Here's the thing you need to know about Norway: no matter where you go in the country, you are pretty much guaranteed to find something awesome. Whether it's amazing views or great food or just an outstanding, friendly community, Norway really has a lot going for it. No wonder this country is at the top of many travel bucket lists.
This was hit home for me as I traveled along Norway's west coast, skipping the always-beloved Bergen and hitting up lesser-visited cities like Trondheim and Kristiansund instead.
And then I got to Ålesund. A city with a name that I didn't even know how to pronounce properly and that I knew exactly nothing about.
I arrived late in the day after spending way too much time driving back and forth on the Atlantic Ocean Road. It was still light out though (helloooo midnight sun), which meant I could see the pretty buildings and cobbled streets of Ålesund's main downtown area as I drove through. Not to mention that driving into town required driving along gorgeous fjords.
Yes, I had a feeling I was going to like this place.
This was cemented the next day, when I got to see Ålesund inside and out.
Some fun facts about this coastal city:
- A massive fire in 1904 completely destroyed Ålesund's city center. It was rebuilt a few years later almost entirely in the Art Nouveau style.
- Ålesund is spread over 7 different islands in Norway's Møre og Romsdal county, and most are connected via undersea tunnels.
- Ålesund has always relied on fishing as its major industry. Today, Ålesund still provides a ton of cod and cod liver oil to Europe and the rest of the world.
- In 2015, Disney Cruise Line partnered up exclusively with Ålesund tourism to offer guests a “Frozen” experience in the city – guests could join Anna, Elsa, and Kristoff for a special festival at the Sunnmøre Open Air Museum.
My time in Ålesund was, admittedly, far too short. But here's a taste of what I got up to there:
Seeing Ålesund from above
If you only do one thing in Ålesund, make it be going up to the Aksla Viewpoint. You can reach this on foot by going up 418 steps, by taking the tourist train that toodles around town, or by using the hop-on, hop-off bus.
The views from the lookout are outstanding. It was drizzling slightly when I was up there, but the sun was out – meaning a rainbow soon appeared over the colorful city center below. Perfection.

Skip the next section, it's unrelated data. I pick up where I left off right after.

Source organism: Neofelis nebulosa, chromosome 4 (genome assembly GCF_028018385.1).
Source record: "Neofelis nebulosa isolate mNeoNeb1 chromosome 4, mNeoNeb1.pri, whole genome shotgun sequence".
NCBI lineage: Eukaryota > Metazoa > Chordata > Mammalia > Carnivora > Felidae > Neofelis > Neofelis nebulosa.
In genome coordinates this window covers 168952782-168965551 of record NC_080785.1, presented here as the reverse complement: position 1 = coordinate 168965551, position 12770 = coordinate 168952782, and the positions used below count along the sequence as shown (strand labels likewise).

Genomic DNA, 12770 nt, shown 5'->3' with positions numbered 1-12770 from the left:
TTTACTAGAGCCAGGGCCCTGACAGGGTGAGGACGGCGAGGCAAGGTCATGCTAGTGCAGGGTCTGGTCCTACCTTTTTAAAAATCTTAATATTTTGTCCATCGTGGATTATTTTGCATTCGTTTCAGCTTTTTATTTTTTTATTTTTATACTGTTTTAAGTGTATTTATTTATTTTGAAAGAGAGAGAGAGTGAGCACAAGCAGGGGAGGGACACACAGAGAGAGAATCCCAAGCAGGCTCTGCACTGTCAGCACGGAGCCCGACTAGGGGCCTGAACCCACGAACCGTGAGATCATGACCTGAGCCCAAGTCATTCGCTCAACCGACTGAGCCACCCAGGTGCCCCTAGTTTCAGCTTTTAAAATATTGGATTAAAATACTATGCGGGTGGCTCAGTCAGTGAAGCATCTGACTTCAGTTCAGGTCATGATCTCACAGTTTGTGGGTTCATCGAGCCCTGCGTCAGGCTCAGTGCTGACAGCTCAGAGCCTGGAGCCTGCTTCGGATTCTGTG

If you have time, there's a nice cafe up here where you can grab a coffee while you enjoy the view.
And, no matter how you get up there, I highly recommend walking the 418 steps back down into Town Park!
Exploring the Art Nouveau center
Like I mentioned earlier, most of Ålesund burned down during a January 1904 fire. When they rebuilt it a few years later, they did it in the Art Nouveau style of architecture, which incorporates natural forms and soft lines. You see this reflected in Ålesund's buildings, many of which have flowers and other swirly shapes on their exteriors.
If you have time, pop into the city's Art Nouveau museum, which is built inside an old pharmacy.
Visiting the aquarium
I'm picky about the zoos and aquariums I visit on my travels. The last thing I want to do is support a place where the animals are mistreated or simply “on display” as opposed to being properly cared for. I needn't have worried in Ålesund, though.
The (Atlanterhavsparken) is one of the largest saltwater aquariums in Europe, and it's an aquarium that does things right. The building is in a scenic area surrounded by hiking trails, mountains, and even a beach, and the aquarium pulls in fresh sea water directly from the ocean – nothing is treated here.
The focus is also on local and Norwegian sea life, with exhibits with names like “Deep Fjords,” “Ålesund Harbour,” and “Islets and skerries.” I spent some time at the touch-tanks with all the kids, as well as outside wandering around the 6,000-square-meter “seal park,” which is home to a handful of harbor seals that were born into captivity elsewhere in Europe. The seal park is entirely outdoors and feels like you're just walking along the coast instead of within the grounds of an aquarium.
Driving to Alnes
Since Ålesund is spread out across a few islands, I couldn't really visit properly without doing some island hopping!
At the suggestion of a few people at the tourism office, I decided to drive to see the lighthouse in Alnes, a tiny isolated town on the island of Godøya. To get there, I had to drive through a couple undersea tunnels, and then a one-way tunnel to cut through a mountain on Godøya itself. (Talk about terrifying.)
When I came out on the other side, I was greeted with sweeping sea and island views. What a place!
The lighthouse and its little cafe were closed (I was there in May, which is still the off-season in most of Norway), but it didn't matter. The sun was finally shining and the views were impressive enough to keep me there for half an hour.
If you have a rental car and some time, this is a great short trip from Ålesund, only taking about 30-40 minutes each way.
Ålesund is not a part of Norway I knew anything about before visiting. And, to be honest, if I had planned my own trip to Norway, Ålesund probably wouldn't have made my final itinerary, despite it being on the fjord parallel to the famous Geirangerfjord. And what a shame that would have been!
Ålesund is a great city, and definitely deserves a detour if you happen to be in this part of Norway.
WHERE I STAYED
I stayed at the , which is located within walking distance of most of Ålesund's main sights. It's also really close to the highway, and there's a shopping center/parking garage right next door in case you have a car with you.
Is Ålesund a city that will make YOUR Norway itinerary now?
*Note: Big thanks to Innovation Norway and Fjord Norway, along with the local tourism board, for hosting me during my visit. As always, opinions and recommendations are 100% my own!